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Year : 2021  |  Volume : 16  |  Issue : 3  |  Page : 276-283

Effect of type 2 diabetes mellitus on bone mineral density in patients with rheumatoid arthritis

1 Department of Rheumatology, Omkar Rheumatology Clinic, Nashik, Maharashtra, India
2 Research Officer, Hirabai Cowasji Jehangir Medical Research Institute, Pune, Maharashtra, India

Correspondence Address:
Dr. Praveen Pratap Jadhav
Department of Rheumatology, Omkar Rheumatology Clinic, Nashik Road, MH 422101
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Source of Support: None, Conflict of Interest: None

DOI: 10.4103/injr.injr_293_20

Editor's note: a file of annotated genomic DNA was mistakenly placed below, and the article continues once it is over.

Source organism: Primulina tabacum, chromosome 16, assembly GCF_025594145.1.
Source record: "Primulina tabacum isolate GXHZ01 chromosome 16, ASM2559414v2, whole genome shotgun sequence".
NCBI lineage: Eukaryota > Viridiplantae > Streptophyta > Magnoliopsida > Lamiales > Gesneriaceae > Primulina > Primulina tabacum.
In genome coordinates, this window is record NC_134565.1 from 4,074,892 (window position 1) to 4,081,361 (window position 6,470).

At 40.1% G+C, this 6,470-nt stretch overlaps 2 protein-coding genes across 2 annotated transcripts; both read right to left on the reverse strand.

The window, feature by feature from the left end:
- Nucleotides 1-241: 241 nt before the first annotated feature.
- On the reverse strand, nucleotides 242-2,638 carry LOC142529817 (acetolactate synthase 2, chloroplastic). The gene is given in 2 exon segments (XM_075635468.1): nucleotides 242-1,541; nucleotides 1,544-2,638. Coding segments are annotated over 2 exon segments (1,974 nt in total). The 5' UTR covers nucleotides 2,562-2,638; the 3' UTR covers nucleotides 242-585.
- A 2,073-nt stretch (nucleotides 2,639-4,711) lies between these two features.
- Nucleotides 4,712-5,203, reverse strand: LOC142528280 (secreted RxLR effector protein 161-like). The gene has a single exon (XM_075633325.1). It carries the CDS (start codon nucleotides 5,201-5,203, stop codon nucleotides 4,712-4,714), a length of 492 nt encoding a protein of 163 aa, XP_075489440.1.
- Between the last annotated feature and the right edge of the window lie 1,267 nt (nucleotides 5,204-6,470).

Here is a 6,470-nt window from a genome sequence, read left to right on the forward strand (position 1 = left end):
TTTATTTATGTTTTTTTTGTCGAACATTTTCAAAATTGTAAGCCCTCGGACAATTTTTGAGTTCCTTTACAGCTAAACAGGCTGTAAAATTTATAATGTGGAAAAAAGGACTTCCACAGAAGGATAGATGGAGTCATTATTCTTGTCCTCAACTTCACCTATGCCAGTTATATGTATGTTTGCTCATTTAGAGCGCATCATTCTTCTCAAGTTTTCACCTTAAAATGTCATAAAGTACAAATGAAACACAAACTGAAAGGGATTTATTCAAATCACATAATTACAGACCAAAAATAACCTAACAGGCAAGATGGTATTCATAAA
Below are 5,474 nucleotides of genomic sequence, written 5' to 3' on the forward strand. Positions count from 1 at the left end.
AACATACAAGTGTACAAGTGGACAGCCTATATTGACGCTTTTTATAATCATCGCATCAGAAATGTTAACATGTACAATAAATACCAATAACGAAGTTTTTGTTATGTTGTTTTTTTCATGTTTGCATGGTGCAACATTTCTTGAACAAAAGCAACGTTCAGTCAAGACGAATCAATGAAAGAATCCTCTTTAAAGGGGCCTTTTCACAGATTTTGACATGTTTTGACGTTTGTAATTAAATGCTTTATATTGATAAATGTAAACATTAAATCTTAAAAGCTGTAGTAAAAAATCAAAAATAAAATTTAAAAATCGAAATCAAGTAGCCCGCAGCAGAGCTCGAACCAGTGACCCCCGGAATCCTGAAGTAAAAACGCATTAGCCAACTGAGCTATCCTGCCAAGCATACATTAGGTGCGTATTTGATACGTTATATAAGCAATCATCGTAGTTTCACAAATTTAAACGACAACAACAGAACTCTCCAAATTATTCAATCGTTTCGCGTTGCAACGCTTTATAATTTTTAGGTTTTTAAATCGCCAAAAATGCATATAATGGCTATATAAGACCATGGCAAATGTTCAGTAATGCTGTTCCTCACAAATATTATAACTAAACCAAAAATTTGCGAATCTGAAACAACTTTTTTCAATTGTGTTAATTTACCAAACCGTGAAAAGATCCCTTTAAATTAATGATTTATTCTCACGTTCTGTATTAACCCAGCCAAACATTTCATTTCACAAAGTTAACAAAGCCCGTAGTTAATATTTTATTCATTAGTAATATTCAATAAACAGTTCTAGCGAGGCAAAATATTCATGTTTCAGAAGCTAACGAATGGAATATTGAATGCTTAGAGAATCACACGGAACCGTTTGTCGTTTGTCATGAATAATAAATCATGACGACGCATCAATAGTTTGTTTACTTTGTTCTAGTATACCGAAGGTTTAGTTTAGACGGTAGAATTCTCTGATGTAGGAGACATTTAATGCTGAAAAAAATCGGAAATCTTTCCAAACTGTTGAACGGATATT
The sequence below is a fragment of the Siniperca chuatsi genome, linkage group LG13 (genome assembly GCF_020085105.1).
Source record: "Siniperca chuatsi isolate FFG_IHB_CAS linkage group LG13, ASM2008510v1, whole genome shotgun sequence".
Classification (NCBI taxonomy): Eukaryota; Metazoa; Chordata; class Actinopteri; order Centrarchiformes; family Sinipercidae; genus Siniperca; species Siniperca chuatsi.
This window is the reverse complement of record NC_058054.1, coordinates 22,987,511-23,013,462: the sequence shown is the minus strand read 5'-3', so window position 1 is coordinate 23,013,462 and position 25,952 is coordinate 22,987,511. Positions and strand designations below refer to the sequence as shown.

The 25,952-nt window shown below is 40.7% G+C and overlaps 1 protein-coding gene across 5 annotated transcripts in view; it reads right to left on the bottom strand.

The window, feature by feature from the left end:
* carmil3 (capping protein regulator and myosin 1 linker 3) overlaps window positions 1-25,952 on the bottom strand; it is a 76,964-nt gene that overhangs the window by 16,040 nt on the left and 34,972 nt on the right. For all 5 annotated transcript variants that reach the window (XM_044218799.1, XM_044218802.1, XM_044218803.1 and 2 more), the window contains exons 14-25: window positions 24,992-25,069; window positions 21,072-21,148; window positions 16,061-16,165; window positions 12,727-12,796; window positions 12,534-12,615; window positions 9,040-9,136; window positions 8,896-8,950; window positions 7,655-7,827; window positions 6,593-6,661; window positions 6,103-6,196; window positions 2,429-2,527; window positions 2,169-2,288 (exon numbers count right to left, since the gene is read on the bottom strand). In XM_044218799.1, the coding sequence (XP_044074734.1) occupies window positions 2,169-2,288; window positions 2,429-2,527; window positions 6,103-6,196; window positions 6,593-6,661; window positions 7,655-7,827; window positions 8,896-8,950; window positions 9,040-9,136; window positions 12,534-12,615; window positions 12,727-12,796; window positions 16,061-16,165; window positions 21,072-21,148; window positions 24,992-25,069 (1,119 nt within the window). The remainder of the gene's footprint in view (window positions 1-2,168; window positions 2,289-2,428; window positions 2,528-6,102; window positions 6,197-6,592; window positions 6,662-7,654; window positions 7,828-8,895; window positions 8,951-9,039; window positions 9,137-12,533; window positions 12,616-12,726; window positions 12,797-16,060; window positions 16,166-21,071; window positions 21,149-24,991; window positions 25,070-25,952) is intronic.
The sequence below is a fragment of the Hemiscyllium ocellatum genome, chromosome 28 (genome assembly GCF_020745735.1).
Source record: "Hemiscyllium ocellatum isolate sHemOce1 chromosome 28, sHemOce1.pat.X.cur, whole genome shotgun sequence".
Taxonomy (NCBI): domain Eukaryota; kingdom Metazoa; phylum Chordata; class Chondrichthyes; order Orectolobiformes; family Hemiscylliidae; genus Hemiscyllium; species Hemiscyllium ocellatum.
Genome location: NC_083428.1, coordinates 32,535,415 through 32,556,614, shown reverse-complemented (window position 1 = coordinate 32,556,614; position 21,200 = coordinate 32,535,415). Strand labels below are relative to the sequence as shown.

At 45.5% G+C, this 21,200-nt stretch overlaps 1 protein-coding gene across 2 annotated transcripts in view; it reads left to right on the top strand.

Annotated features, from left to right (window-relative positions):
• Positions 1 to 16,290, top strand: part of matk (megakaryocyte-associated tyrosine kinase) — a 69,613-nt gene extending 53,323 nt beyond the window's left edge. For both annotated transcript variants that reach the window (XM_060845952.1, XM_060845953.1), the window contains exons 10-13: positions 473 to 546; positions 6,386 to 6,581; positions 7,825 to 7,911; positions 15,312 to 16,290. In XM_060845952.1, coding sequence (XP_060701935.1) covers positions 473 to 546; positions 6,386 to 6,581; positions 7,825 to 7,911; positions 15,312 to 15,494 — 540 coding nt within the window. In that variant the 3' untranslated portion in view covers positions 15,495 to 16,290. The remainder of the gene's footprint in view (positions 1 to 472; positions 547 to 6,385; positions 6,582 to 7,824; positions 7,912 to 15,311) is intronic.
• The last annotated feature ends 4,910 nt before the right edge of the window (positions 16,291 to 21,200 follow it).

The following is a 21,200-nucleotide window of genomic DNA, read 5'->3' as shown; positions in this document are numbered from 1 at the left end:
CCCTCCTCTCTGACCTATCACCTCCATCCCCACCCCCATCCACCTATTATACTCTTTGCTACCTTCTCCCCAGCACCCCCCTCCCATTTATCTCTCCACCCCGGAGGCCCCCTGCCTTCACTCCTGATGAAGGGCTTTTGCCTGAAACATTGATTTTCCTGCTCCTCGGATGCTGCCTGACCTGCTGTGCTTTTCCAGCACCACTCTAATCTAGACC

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Background: RA affection of bone manifests as low bone mineral density (BMD), generalised osteoporosis and increased risk of fragility fractures. Whereas, Type 2 Diabetes Mellitus (T2DM) produces many micro and macro vascular complications, its effects on bone and bone density is not very clear. The effect of coexistent RA and T2DM on BMD has not been well studied. Objective: The aim of this study was to investigate the effect of T2DM on BMD in patients with newly diagnosed RA. Methods: Patients diagnosed as RA were assigned to undergo BMD testing. Patients with T2DM were gathered from this population and formed a separate group. Healthy controls were drawn from subjects who came for a check-up. BMD was done with the GE Lunar DPX machine. Mean T Scores at spine, femur neck and total femur were recorded. Multivariate analysis was performed to compare T scores at various sites in the 3 groups. Age, gender, and steroid use were checked as confounding factors. Results: A total of 449 patients were diagnosed as RA during the period of 48 months. Of these, 337 (M-56, F-321) diagnosed as RA who had their BMD examined were enrolled in the study. Five hundred and one (M-248, F-253) healthy controls were enrolled. The mean T score values at femur neck, femur total and spine were -1.2+0.9, -0.8+1, -1.2+1.3 for controls, -2.4+0.8, -2.2+0.9, -2.9+0.9 for patients with RA and -1.7+1, -1.3+1, -1.7+1.2 for patients with RA+T2DM. The T scores at all sites in patients with additional T2DM were significantly better than those with only RA but significantly less than compared to controls. Similar results were obtained when separate analyses were done for males and females. Conclusion: Coexisting T2DM partly negates the low BMD measures and present with significantly higher values as compared to RA alone. In patients with this co morbidity, the BMD measures should be read with caution. With increasing evidence of diabetics having higher fragility fracture risk, measures other than the standard BMD need to be investigated which can quantify the exact fracture risk in patients with RA and T2DM.

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